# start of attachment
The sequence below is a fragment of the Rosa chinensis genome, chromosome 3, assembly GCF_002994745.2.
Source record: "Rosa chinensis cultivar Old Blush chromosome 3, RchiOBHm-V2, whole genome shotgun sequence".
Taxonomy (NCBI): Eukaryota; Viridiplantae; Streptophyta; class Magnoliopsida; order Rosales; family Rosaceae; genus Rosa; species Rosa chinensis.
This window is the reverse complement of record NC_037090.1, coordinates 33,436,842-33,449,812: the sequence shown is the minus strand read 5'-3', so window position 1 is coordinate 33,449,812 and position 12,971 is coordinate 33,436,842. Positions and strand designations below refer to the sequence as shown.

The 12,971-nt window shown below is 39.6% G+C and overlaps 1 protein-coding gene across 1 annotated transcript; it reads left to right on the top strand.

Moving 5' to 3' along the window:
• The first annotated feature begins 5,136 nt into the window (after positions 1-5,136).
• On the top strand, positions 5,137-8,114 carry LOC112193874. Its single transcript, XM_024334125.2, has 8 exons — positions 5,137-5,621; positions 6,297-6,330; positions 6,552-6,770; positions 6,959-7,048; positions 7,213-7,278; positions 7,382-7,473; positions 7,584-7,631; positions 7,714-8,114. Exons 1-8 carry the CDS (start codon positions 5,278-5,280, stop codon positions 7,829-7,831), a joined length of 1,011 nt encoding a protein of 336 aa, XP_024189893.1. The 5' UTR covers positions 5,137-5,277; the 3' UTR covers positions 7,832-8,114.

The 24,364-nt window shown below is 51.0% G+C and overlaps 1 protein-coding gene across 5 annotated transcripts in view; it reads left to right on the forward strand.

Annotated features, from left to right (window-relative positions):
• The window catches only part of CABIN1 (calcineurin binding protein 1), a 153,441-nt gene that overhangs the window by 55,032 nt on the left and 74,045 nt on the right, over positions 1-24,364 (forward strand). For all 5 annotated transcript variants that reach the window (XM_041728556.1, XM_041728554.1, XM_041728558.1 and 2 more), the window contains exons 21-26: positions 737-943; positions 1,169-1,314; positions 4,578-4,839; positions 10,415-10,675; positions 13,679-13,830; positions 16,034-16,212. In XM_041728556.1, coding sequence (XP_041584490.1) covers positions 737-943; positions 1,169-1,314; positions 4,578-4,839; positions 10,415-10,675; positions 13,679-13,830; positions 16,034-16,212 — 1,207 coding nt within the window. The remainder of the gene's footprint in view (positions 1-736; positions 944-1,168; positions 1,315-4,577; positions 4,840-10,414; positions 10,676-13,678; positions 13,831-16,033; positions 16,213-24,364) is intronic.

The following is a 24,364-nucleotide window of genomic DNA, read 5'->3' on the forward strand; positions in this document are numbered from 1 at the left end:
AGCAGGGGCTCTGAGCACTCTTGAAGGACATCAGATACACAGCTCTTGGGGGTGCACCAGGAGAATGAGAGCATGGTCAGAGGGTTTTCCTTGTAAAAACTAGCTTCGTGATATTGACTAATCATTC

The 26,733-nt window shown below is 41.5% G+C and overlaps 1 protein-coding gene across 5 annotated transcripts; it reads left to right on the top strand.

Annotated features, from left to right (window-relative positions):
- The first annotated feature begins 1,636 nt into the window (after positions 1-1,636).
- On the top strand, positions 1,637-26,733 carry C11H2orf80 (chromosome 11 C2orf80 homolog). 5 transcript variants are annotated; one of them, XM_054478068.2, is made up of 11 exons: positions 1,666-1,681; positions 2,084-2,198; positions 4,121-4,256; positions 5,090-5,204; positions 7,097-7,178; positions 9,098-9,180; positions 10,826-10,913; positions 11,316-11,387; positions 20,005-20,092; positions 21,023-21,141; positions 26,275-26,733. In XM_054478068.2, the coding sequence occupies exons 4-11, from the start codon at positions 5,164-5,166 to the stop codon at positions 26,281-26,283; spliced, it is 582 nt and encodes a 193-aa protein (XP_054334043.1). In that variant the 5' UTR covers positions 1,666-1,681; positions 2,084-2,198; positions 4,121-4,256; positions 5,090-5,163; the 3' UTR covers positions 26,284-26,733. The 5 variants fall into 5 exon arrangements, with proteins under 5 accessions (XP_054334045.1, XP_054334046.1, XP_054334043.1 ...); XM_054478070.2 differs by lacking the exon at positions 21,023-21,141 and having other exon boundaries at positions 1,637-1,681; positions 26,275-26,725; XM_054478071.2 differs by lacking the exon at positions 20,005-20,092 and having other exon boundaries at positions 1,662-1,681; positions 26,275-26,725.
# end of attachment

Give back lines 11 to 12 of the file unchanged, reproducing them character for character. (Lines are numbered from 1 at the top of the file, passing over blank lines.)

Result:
• The window catches only part of CABIN1 (calcineurin binding protein 1), a 153,441-nt gene that overhangs the window by 55,032 nt on the left and 74,045 nt on the right, over positions 1-24,364 (forward strand). For all 5 annotated transcript variants that reach the window (XM_041728556.1, XM_041728554.1, XM_041728558.1 and 2 more), the window contains exons 21-26: positions 737-943; positions 1,169-1,314; positions 4,578-4,839; positions 10,415-10,675; positions 13,679-13,830; positions 16,034-16,212. In XM_041728556.1, coding sequence (XP_041584490.1) covers positions 737-943; positions 1,169-1,314; positions 4,578-4,839; positions 10,415-10,675; positions 13,679-13,830; positions 16,034-16,212 — 1,207 coding nt within the window. The remainder of the gene's footprint in view (positions 1-736; positions 944-1,168; positions 1,315-4,577; positions 4,840-10,414; positions 10,676-13,678; positions 13,831-16,033; positions 16,213-24,364) is intronic.

The following is a 24,364-nucleotide window of genomic DNA, read 5'->3' on the forward strand; positions in this document are numbered from 1 at the left end: